Southwestern Cartographies: The Poetics of Space in Contemporary Narratives of the U.S. Southwest
AdvisorPettey, Homer B.
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PublisherThe University of Arizona.
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EmbargoRelease after 14-Dec-2019
AbstractThis dissertation analyzes the interactive relationship between narrative and spatiality in contemporary novels and films set in the southwestern region of the United States. While space and place have sometimes been regarded as static backgrounds of narrative events, what supports the entire study is the view of spatiality as an essential constitutive element of every fictional narrative and as a dynamic product of intersecting relations observed at the intratextual, intertextual, and extratextual levels. In Larry McMurtry’s and Peter Bogdanovich’s The Last Picture Show, the circular pattern repeated in the narrative prevents it from developing into a Bildungsroman and constructs a claustrophobic space, which can be opposed to the open space of freedom often identified with the West. Max Evans, in Bobby Jack Smith, You Dirty Coward!, constructs a parodic post-Western narrative and remaps the mythic West by juxtaposing various social relations that have often been repressed in classic Westerns. Leslie Marmon Silko’s Almanac of the Dead merges historiography with cartography in its attempt to retrieve the fragmented past and construct a space in which everything converges in the present. While the narrative space of Cormac McCarthy’s The Crossing emerges as a meshwork of intersecting lines of narrative that is always in the state of becoming, McCarthy’s No Country for Old Men and its film adaptation by Joel and Ethan Coen create a closed space of which there is no way out by mapping the narrative space with various signs, signals, and traces that always point at what remains off the map. And the U.S.-Mexico borderlands in Tommy Lee Jones’s The Three Burials of Melquiades Estrada are an uncanny space in which the familiar and the strange, the homely and the unhomely, and the real and the imaginary become inseparable. By juxtaposing these heterogenous fictional cartographies, this study aims to map the polyphonic narrative space of the contemporary Southwest. The reading of individual texts here is partly informed by theories of spatiality developed in various fields. This study hopes to situate itself in the growing interdisciplinary field of literary geography as well as to make a contribution to the understanding of the individual works.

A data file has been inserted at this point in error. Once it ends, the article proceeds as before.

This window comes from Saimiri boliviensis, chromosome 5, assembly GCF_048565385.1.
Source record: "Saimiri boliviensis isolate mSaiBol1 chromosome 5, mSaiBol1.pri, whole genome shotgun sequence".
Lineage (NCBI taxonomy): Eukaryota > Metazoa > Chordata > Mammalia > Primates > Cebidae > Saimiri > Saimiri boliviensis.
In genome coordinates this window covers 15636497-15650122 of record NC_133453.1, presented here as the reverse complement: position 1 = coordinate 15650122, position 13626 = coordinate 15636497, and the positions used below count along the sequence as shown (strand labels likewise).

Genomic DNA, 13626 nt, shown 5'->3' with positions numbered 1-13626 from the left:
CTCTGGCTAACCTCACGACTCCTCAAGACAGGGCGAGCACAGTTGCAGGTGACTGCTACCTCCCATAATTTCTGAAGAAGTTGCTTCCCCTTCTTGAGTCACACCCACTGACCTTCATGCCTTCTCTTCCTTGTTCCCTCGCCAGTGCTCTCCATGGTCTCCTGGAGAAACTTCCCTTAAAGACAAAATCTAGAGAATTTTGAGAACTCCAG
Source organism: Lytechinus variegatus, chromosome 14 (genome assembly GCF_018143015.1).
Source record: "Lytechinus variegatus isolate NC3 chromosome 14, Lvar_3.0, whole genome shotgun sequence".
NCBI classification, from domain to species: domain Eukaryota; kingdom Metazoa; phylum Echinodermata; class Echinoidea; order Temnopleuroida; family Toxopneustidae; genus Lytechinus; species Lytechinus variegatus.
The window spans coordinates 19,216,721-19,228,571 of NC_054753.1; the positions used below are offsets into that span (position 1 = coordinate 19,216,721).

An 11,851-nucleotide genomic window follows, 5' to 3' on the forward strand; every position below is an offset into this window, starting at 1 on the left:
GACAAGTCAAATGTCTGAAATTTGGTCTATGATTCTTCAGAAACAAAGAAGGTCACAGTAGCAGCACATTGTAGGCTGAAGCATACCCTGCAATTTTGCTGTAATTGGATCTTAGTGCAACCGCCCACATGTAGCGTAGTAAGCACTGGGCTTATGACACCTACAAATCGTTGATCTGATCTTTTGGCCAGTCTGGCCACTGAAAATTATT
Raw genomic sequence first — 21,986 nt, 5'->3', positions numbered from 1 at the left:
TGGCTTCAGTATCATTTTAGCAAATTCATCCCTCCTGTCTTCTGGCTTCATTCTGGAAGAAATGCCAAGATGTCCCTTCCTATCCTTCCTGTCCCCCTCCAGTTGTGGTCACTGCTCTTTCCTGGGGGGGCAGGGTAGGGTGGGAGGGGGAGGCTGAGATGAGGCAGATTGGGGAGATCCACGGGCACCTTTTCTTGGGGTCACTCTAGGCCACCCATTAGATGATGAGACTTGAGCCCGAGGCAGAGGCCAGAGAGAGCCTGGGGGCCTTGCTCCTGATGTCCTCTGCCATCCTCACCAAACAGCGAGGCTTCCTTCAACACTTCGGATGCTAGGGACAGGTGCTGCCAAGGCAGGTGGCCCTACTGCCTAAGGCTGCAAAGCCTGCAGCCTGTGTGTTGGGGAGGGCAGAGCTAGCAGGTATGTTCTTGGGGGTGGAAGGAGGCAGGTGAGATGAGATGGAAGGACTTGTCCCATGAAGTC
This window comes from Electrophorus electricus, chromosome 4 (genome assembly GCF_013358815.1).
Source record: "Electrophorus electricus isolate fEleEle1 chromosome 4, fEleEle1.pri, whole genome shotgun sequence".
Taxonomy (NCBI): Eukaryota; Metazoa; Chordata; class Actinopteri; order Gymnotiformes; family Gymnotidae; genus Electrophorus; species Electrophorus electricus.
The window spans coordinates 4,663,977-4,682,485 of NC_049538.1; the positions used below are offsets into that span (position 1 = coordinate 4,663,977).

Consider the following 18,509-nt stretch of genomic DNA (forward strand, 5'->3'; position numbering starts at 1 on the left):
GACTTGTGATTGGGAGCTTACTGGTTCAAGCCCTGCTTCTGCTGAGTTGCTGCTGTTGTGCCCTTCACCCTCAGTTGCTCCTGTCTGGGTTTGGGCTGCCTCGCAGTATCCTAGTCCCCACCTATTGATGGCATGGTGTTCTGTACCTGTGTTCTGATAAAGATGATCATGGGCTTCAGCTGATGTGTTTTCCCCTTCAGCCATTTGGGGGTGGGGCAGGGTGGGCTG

Degree ProgramGraduate College